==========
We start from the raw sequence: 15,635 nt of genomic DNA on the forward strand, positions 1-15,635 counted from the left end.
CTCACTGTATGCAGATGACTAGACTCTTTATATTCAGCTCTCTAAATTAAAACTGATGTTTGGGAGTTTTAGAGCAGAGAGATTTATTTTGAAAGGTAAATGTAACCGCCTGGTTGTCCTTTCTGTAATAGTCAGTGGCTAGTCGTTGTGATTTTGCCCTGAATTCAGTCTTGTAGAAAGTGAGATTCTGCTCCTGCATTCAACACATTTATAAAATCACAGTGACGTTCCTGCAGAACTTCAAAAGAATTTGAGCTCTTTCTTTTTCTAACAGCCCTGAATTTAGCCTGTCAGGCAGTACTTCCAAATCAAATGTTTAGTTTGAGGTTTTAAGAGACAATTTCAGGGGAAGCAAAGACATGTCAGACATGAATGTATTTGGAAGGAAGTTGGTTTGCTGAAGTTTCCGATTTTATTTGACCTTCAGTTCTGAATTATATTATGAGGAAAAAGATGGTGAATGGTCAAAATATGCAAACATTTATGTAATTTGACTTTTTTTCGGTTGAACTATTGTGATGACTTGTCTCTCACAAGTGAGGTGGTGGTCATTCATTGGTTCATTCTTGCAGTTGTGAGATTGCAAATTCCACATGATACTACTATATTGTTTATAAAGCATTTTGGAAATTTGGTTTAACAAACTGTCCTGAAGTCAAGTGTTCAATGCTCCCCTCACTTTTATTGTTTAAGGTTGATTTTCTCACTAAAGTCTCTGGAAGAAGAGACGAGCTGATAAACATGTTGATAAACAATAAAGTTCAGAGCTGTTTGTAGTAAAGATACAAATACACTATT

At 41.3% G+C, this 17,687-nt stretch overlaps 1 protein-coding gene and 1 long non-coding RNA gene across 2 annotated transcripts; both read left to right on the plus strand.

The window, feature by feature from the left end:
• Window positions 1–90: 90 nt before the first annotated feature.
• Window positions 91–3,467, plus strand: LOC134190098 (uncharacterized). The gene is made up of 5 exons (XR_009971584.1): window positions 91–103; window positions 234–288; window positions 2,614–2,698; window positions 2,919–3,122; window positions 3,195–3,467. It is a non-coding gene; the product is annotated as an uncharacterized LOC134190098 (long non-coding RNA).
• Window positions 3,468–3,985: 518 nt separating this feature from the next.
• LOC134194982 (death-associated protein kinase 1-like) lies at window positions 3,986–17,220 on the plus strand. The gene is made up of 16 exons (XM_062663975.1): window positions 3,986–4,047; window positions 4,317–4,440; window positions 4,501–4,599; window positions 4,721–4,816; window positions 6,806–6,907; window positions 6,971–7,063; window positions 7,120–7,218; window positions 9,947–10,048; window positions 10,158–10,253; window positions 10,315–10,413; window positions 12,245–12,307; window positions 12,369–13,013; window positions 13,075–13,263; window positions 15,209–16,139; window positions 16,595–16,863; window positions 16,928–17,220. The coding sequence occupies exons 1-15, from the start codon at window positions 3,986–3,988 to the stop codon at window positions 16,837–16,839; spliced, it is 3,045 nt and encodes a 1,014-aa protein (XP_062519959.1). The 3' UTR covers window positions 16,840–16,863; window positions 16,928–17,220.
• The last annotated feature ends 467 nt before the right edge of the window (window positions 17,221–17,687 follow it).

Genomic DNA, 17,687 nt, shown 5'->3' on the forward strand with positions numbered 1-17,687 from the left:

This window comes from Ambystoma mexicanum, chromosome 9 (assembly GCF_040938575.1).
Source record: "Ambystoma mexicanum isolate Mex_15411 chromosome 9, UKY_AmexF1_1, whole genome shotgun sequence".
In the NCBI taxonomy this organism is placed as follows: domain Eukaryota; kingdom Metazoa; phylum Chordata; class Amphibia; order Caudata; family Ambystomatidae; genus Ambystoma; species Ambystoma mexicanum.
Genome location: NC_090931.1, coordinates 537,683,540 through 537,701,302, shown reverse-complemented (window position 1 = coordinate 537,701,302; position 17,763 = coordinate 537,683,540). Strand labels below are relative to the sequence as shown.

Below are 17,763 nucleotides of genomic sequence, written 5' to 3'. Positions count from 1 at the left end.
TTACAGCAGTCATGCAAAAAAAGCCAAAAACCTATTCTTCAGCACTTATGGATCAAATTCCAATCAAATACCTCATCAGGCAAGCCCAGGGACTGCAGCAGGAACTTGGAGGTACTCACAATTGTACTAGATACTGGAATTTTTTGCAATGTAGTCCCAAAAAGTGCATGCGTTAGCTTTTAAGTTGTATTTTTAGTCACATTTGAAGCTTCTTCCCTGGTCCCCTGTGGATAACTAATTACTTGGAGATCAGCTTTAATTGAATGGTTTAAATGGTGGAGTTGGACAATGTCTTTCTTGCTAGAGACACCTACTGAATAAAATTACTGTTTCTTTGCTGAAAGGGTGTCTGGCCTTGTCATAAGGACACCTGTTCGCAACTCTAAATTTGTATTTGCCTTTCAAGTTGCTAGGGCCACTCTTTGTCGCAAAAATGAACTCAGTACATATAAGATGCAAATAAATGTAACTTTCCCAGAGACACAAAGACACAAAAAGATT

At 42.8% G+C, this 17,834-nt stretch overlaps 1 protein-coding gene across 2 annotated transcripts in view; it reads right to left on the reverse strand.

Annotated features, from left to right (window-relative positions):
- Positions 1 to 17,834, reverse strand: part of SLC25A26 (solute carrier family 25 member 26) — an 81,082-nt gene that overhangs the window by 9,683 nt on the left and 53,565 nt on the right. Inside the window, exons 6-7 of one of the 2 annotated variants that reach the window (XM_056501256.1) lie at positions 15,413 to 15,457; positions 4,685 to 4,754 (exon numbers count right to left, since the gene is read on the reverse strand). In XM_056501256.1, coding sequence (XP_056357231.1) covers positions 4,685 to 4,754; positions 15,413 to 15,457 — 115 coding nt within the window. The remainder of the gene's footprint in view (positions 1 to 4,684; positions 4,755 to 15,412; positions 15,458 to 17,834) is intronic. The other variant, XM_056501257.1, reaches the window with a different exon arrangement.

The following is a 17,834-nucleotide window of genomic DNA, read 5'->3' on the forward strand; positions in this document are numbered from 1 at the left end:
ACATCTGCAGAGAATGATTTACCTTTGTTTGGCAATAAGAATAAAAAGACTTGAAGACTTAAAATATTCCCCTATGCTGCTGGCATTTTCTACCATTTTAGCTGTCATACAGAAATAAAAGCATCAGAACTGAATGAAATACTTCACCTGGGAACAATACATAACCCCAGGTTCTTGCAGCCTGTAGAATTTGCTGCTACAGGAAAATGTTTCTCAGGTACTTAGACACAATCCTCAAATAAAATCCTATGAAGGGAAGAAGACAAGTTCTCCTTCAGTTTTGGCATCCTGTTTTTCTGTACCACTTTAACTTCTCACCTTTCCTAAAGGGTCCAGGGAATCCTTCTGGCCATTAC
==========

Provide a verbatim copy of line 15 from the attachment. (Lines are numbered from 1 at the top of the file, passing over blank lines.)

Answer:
Below are 17,763 nucleotides of genomic sequence, written 5' to 3'. Positions count from 1 at the left end.